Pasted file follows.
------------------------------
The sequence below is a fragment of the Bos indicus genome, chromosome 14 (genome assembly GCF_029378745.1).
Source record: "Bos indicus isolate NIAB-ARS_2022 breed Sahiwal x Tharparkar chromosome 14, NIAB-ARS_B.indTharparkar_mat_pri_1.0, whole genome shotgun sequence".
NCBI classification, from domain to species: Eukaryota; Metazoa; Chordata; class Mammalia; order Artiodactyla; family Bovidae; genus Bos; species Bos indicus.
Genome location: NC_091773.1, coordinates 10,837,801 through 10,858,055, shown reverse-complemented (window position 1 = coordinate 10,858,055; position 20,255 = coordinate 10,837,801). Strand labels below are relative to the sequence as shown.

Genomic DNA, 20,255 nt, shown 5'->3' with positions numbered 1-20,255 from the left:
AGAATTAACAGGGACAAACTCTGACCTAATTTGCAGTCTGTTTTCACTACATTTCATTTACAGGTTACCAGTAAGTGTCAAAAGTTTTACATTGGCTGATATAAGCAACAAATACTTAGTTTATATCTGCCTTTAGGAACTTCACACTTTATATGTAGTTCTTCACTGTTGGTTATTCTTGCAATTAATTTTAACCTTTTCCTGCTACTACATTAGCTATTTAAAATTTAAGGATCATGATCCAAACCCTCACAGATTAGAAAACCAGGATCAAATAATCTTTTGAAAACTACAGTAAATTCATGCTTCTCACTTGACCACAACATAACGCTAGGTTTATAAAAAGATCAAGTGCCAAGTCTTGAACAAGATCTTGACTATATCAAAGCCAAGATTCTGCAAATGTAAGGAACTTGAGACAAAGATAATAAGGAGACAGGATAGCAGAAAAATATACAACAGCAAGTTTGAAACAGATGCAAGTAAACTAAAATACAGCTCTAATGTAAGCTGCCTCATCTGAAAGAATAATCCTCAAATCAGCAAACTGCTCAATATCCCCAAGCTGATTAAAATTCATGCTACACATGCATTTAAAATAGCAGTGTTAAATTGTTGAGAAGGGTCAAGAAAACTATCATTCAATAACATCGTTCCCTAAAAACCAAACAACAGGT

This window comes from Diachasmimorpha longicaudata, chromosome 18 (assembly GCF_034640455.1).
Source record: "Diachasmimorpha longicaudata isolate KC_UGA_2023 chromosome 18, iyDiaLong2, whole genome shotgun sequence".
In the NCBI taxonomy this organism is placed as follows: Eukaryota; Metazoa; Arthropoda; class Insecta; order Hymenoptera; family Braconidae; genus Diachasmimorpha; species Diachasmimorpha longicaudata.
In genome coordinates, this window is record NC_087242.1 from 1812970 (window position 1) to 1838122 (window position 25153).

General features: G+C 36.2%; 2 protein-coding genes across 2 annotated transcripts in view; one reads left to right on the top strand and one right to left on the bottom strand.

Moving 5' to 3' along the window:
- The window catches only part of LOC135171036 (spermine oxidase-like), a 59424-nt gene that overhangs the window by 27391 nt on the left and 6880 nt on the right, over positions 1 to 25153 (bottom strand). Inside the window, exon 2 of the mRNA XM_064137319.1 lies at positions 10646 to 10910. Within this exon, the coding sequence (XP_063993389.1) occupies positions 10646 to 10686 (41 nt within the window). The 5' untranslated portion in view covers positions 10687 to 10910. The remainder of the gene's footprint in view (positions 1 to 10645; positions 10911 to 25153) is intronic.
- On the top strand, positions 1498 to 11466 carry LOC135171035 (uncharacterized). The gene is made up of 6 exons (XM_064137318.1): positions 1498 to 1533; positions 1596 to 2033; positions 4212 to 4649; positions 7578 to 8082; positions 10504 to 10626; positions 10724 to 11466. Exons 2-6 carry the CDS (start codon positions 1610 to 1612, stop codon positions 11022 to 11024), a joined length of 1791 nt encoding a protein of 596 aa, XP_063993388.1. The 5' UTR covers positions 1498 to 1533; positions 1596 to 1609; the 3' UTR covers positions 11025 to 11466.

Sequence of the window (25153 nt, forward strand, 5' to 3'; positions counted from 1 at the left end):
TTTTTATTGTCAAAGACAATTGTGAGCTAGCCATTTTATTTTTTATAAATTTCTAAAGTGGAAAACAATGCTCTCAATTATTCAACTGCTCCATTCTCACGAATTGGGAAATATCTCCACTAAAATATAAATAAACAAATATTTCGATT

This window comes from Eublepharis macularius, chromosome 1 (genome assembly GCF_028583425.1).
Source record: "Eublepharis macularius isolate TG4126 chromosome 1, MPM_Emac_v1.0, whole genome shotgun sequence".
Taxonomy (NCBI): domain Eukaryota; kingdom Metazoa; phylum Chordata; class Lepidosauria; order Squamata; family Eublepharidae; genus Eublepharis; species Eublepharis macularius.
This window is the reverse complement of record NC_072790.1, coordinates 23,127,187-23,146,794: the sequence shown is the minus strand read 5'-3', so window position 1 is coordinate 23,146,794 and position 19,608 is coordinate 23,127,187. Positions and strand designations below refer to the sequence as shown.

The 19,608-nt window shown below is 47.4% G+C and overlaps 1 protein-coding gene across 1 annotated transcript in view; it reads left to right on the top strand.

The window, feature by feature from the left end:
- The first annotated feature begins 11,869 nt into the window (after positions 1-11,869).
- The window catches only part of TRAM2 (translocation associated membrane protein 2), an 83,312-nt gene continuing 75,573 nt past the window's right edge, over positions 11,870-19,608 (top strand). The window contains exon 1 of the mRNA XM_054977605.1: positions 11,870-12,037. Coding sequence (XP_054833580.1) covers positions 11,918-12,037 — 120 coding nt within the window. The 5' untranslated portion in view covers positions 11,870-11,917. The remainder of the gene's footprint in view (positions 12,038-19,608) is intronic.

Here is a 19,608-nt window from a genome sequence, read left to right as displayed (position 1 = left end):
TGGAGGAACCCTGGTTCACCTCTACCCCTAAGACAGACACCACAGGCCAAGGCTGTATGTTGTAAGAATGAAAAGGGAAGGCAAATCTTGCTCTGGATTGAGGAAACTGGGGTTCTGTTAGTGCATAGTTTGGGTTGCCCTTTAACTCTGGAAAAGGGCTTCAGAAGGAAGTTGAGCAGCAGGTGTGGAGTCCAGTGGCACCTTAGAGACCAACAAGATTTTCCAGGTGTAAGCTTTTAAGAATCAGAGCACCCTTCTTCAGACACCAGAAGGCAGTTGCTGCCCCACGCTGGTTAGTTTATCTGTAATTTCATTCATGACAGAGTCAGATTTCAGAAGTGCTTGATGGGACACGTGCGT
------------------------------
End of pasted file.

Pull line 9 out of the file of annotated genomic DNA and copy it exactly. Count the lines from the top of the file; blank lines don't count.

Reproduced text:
In the NCBI taxonomy this organism is placed as follows: Eukaryota; Metazoa; Arthropoda; class Insecta; order Hymenoptera; family Braconidae; genus Diachasmimorpha; species Diachasmimorpha longicaudata.